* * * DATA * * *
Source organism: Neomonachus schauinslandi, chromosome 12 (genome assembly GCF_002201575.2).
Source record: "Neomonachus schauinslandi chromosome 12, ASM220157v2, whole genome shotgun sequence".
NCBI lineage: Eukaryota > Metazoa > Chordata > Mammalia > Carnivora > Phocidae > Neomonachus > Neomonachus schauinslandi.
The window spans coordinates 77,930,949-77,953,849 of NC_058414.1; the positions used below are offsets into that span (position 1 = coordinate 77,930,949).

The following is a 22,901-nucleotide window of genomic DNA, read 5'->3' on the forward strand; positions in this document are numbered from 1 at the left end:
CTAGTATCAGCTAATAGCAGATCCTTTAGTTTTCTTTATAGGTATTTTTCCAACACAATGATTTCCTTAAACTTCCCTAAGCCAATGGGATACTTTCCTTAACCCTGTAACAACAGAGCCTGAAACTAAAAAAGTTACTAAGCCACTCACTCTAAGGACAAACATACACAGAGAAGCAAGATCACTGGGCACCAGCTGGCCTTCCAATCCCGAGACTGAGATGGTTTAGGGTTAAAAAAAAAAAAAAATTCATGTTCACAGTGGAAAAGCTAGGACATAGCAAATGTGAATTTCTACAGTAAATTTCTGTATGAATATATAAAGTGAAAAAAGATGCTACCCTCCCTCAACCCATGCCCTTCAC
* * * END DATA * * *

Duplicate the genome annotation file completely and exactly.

Source organism: Neomonachus schauinslandi, chromosome 12 (genome assembly GCF_002201575.2).
Source record: "Neomonachus schauinslandi chromosome 12, ASM220157v2, whole genome shotgun sequence".
NCBI lineage: Eukaryota > Metazoa > Chordata > Mammalia > Carnivora > Phocidae > Neomonachus > Neomonachus schauinslandi.
The window spans coordinates 77,930,949-77,953,849 of NC_058414.1; the positions used below are offsets into that span (position 1 = coordinate 77,930,949).

The following is a 22,901-nucleotide window of genomic DNA, read 5'->3' on the forward strand; positions in this document are numbered from 1 at the left end:
CTAGTATCAGCTAATAGCAGATCCTTTAGTTTTCTTTATAGGTATTTTTCCAACACAATGATTTCCTTAAACTTCCCTAAGCCAATGGGATACTTTCCTTAACCCTGTAACAACAGAGCCTGAAACTAAAAAAGTTACTAAGCCACTCACTCTAAGGACAAACATACACAGAGAAGCAAGATCACTGGGCACCAGCTGGCCTTCCAATCCCGAGACTGAGATGGTTTAGGGTTAAAAAAAAAAAAAAATTCATGTTCACAGTGGAAAAGCTAGGACATAGCAAATGTGAATTTCTACAGTAAATTTCTGTATGAATATATAAAGTGAAAAAAGATGCTACCCTCCCTCAACCCATGCCCTTCAC